CARBON -- The Clay County Prosecutor's Office is reviewing the charging information of three Carbon teens arrested for a burglary and vandalism spree in Carbon earlier this month as the Clay County Sheriff's Department continues the investigation.
"The three boys all live within blocks of these places," Clay County Sheriff's Deputy Jerry Siddons said about the arrest of Cody Hall, 18, Joshua Pleake, 17 and an unidentified 15-year-old male juvenile and the continuing investigation. "Two of the boys are also suspects in two other burglaries in the Carbon area and we have at least one more person to interview in connection to this case. These are serious crimes. It is a shame that some young people don't have any respect for their fellow community."
On Nov. 11, the Carbon United Methodist Church, the Carbon Church of the Nazarene and a local residence reported burglaries to the Clay County Sheriff's Department. The "little historic church of Carbon" and the Carbon Town Hall and Museum filed reports as the week progressed.
Although the three teens confessed their involvement to officials before the weekend, they were allowed to remain in the custody of their guardians due to the funeral services of two classmates -- Justin Snow and Brandee Siples, who were killed in separate traffic accidents on Nov. 16-17.
Although drug activity has been ruled out as a motive for the break-ins, during questioning the boys admitted to becoming ill from drinking a few beers before the incidents.
A press release issued by Siddons and Carbon Town Marshals Ron Keen and Ken Rollings on Monday had some startling details about the break-in at the Carbon United Methodist Church.
Siddons said, during interviews with the suspects, it was determined that one of the teens wanted to set fire to the Bible, which dated back to the 1860s, on the church floor, but was talked out of it by the others. The teen decided to destroy the priceless Bible instead.
"All three of the suspects told me they knew breaking into the churches was wrong," Siddons said, "but they could not tell me why they did it either. The fact that churches were involved aggravates this situation."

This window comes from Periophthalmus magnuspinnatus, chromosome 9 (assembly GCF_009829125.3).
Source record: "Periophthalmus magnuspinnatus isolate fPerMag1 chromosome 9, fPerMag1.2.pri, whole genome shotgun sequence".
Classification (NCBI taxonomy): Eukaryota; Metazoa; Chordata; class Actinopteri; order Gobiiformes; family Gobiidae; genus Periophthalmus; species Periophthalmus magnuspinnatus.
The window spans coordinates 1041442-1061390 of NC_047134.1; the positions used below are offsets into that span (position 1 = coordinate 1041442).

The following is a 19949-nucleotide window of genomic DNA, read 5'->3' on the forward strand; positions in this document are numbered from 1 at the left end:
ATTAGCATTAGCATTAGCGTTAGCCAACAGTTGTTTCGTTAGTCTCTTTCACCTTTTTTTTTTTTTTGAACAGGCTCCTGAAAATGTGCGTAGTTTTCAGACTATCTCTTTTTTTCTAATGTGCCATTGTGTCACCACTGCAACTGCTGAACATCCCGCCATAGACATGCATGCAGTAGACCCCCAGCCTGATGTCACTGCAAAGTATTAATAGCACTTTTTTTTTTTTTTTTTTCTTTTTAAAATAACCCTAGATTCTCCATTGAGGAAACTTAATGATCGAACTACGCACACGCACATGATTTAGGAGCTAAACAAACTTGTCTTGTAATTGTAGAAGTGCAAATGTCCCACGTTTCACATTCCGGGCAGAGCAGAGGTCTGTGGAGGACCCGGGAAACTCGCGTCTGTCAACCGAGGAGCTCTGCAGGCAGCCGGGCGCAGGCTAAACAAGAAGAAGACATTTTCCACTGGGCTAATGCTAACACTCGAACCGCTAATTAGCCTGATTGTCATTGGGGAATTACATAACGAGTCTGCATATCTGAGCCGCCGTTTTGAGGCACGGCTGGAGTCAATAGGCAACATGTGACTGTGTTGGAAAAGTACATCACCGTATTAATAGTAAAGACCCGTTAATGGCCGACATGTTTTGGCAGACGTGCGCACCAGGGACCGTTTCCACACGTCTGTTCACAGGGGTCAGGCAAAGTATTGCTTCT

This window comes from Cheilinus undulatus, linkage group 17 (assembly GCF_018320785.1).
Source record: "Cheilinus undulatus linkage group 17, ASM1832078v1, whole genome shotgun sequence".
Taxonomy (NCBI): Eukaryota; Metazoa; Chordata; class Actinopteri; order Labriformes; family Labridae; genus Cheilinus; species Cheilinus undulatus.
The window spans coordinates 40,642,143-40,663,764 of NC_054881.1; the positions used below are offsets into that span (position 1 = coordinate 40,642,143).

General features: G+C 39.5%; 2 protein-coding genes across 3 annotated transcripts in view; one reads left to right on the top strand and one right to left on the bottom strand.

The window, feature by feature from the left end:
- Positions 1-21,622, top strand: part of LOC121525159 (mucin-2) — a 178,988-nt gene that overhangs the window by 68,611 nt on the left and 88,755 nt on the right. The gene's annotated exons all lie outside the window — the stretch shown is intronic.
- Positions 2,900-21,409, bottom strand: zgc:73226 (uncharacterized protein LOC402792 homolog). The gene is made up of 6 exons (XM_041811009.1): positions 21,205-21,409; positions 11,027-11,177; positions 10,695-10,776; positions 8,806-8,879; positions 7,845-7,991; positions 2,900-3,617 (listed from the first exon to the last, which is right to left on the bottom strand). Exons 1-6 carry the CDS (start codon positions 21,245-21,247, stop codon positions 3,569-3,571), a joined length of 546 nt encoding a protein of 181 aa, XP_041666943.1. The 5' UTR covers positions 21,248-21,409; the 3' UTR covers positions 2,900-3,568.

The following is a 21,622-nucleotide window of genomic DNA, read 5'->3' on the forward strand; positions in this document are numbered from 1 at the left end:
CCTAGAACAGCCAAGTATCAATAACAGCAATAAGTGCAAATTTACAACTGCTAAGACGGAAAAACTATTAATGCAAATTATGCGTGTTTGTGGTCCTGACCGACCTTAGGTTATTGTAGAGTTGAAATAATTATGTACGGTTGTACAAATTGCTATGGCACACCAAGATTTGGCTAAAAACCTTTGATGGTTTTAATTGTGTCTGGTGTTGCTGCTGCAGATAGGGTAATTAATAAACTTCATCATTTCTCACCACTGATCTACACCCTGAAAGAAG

Although the case is under review before formal charges are filed, Clay County Prosecutor Lee Reberger said Pleake, who has been previously waived to adult court on a prior criminal act, and Hall would be treated as adults and subject to the 50/50 drawing pool to decide whether Clay Superior or Clay Circuit Court will handle their cases, while the 15-year-old will appear exclusively in Circuit Court.
"Depending up on the age of the suspect and the circumstances of the case, these incidents are considered more serious when committed against certain victims, which includes houses of worship," Reberger said, explaining that a juvenile could potentially face charges of performing a delinquent act, while someone considered an adult or over the age of 18 could be potentially charged with terrorist acts.
Investigators provided the prosecutor's office charging information that recommends all three boys be charged with a class C felony burglary charges (punishable with 2-8 years imprisonment if convicted) and misdemeanor criminal mischief for their involvement in the church break-ins. It was also recommended that two of the boys be charged with trespassing and residential entry charges for the town hall and residential break-in.
Of the various items stolen from the five crime scenes -- which include brass fittings and copper wiring, DVDs and various other videos -- have been recovered at this time.
Officials thanked the community for their help in the case and encourages anyone witnessing suspicious behavior to call the department at (812) 446-2535.?
"Community participation can lead to much quicker arrests and ultimately safer towns," Siddons said. "If crimes are reported, we know where we need to concentrate extra patrols. If we do not receive calls reporting crimes then we don now know where or when crimes are occurring."